Of course there is one falla funded by the government and it is usually one of the biggest in the city, so my relief was shortlived.


Each of the fallas has a theme, which is oftentimes related to government figures or prominent athletes. Some are more difficult to decipher than others,


and some are more R rated than others.


But all of them are done in lighthearted fun. However, only one falla willl survive the weekend, because the last major event of the festival is the Cremá, or the burning. Starting around 10 pm on the last night, the Fallas begin to burn, watched over by the local fire departments. We went to see one of the biggest ones go, the Adam and Eve that you see above, and were there relatively early so we were near the front. As we waited and waited for the event, we got to talking about how we were pretty close to the Falla and that surely the firemen would back us off. Then, suddenly, they took the barriers away! And then pushed us back a couple yards to about 20 yards away from the giant statue. All the while stringing the thing up with twine and fireworks. It seemed like every twelve year old's fantasy: hastily strung up string and twine to set fire to something gigantic. And then they lit it. And unfortunately, I don't have any great pictures because my and everyone else's reaction basically went from 'oh wow, cool!' To 'yikes this is kinda hot!' To 'Holy expletives, I do not want to be here anymore!' And with that everyone was pushing backwards backwards away from the fire, singed eyebrows and everything. I think the firefighters were probably chuckling to themselves, knowing exactly what was going to happen, but it certainly doesn't give me a lot of post-experience confidence that they just let us learn about fire the hot way. Ok, we probably should have known better too. Anyway, we lived; here is a photo of the immediate aftermath: you can see the burned skeleton of the Falla sticking up into the night air. Shortly after the photo, this toppled over too, and the fire was left smoldering for a while while firefighters doused it with water. One of the more unsafe safe things I have done in Spain, and I call it that because although I felt like I was going to burst into flames myself, I have to hope the firefighters knew what they were doing.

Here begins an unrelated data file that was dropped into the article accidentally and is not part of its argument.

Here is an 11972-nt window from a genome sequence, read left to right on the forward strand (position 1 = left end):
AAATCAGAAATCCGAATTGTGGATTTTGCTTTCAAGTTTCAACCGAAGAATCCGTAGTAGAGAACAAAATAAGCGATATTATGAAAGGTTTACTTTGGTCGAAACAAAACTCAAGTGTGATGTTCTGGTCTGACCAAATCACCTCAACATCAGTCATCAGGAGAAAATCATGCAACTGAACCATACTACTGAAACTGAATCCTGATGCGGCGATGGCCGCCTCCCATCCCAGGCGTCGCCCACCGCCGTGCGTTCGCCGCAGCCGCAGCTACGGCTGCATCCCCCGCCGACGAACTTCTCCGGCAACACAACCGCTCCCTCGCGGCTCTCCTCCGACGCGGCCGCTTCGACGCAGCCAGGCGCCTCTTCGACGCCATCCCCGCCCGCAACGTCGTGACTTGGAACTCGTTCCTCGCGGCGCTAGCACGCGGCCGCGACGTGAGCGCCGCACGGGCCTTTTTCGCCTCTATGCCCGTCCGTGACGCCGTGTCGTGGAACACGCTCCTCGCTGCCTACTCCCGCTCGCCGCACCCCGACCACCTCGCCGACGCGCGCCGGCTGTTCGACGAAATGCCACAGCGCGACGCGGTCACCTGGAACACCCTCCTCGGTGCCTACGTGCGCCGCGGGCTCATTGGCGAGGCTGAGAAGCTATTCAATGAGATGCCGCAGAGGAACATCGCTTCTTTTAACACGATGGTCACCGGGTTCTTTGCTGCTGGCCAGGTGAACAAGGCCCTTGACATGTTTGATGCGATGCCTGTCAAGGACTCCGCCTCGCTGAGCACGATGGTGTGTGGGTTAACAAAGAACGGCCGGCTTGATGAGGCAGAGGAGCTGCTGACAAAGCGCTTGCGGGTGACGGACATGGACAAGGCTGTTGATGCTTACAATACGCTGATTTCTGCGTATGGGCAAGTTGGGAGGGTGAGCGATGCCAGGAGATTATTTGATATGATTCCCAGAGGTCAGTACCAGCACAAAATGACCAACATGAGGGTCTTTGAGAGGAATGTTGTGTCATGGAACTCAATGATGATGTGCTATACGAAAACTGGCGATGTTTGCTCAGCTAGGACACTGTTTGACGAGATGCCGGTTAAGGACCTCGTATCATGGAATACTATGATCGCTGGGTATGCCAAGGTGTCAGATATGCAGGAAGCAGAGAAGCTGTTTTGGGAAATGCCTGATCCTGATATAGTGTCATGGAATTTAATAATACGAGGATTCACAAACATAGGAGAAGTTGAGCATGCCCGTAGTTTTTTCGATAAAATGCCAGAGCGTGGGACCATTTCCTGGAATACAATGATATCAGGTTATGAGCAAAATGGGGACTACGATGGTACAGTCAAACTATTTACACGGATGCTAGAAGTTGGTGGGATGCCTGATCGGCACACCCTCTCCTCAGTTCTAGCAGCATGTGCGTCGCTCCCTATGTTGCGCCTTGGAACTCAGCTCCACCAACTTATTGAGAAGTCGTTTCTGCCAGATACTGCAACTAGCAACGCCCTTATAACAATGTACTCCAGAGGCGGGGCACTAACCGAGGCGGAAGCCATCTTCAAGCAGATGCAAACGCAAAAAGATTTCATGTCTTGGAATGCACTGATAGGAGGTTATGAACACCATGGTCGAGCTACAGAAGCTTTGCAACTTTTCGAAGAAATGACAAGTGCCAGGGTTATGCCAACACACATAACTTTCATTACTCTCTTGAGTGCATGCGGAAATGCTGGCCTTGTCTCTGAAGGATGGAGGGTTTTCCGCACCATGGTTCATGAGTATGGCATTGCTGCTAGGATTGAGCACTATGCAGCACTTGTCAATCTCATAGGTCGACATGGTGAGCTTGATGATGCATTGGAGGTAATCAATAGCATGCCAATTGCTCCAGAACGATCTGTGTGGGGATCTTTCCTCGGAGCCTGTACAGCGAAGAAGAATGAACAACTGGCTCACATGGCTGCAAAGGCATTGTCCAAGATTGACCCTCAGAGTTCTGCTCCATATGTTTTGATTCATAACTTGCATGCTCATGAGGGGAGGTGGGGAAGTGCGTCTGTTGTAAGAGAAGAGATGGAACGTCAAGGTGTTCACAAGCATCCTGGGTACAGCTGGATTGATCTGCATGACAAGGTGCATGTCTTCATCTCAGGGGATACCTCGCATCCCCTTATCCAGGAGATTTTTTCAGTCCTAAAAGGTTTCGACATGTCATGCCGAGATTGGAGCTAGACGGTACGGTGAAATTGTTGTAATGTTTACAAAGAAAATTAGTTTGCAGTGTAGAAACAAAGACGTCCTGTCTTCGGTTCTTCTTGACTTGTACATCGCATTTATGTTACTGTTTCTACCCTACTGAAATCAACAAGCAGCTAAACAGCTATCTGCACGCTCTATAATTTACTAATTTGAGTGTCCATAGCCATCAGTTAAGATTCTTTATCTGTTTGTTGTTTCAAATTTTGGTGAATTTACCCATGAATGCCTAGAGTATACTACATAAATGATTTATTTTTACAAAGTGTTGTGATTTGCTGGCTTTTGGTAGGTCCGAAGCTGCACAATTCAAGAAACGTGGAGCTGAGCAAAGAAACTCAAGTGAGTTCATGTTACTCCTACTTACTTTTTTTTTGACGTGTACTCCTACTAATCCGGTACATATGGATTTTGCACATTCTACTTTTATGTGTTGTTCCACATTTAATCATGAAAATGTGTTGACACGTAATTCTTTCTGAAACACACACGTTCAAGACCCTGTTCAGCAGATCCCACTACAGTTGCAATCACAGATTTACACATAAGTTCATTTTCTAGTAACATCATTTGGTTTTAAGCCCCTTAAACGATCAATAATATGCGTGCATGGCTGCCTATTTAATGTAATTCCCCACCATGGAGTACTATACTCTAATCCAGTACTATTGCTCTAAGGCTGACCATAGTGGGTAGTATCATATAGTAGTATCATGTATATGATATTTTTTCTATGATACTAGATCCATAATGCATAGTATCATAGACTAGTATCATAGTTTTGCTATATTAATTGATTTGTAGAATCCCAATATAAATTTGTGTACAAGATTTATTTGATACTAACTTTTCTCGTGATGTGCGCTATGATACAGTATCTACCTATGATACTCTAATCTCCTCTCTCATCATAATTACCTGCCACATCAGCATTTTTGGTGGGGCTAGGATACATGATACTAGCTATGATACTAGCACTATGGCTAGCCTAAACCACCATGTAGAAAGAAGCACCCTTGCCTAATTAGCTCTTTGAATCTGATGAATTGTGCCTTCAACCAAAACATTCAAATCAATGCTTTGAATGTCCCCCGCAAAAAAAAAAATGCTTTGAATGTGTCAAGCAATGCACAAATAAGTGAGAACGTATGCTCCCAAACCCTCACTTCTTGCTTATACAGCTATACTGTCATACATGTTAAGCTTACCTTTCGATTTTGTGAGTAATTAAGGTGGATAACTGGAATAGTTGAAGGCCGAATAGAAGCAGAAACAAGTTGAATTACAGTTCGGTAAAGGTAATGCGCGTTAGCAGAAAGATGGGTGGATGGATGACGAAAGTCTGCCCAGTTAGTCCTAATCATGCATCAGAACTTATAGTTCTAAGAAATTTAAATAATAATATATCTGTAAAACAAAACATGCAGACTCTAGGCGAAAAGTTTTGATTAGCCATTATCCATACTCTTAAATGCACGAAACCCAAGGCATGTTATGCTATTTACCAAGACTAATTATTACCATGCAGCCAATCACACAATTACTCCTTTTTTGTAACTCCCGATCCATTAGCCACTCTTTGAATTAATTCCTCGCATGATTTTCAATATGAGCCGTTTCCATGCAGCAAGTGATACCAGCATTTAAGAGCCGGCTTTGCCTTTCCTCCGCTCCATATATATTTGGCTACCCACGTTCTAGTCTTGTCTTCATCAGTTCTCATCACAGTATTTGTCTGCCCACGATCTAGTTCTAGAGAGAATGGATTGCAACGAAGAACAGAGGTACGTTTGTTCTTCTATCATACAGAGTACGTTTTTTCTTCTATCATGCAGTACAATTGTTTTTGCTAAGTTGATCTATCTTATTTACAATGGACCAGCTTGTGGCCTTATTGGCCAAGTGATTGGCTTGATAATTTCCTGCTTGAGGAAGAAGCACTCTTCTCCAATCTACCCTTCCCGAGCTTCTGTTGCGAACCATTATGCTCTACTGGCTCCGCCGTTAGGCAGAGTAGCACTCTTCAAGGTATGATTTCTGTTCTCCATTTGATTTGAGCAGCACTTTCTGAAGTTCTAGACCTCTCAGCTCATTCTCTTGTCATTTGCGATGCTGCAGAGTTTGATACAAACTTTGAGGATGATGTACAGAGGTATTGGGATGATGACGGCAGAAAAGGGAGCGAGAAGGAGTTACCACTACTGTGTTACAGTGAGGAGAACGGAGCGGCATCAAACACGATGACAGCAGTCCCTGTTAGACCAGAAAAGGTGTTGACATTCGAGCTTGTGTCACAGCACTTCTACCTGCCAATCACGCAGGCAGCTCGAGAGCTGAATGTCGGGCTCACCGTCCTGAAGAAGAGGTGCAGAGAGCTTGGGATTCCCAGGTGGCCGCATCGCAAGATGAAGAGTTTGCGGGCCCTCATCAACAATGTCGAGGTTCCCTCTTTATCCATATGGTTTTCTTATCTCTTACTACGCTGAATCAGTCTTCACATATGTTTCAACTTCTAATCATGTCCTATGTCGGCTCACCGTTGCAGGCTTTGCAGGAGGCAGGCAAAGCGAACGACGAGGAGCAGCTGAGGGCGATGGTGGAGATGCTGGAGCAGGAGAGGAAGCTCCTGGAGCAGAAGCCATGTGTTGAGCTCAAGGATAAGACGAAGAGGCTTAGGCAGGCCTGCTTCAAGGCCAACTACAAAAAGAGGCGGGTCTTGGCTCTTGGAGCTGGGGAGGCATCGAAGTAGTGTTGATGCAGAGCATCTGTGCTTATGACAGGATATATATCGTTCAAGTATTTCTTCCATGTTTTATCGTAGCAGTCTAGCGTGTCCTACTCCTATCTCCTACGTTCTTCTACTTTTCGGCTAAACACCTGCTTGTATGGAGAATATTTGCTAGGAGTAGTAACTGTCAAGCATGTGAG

So what a ridiculous way to end a wild and crazy weekend. Fireworks during the day, black seafood paella, three of us on a couple mattresses thrown on the floor, and a lesson in burning huge styrofoam sculptures (which really makes me sad, by the way, I'm pretty sure I watched mother earth die a little bit that night from the fumes), it will certainly go down as one of the most unpredictable and interesting weekends of my time here.

Hope all is well with you and yours, and here's to another post in short order!

Hasta luego!

Posted by dclift 14:18 Archived in Spain Tagged las festival fallas valenica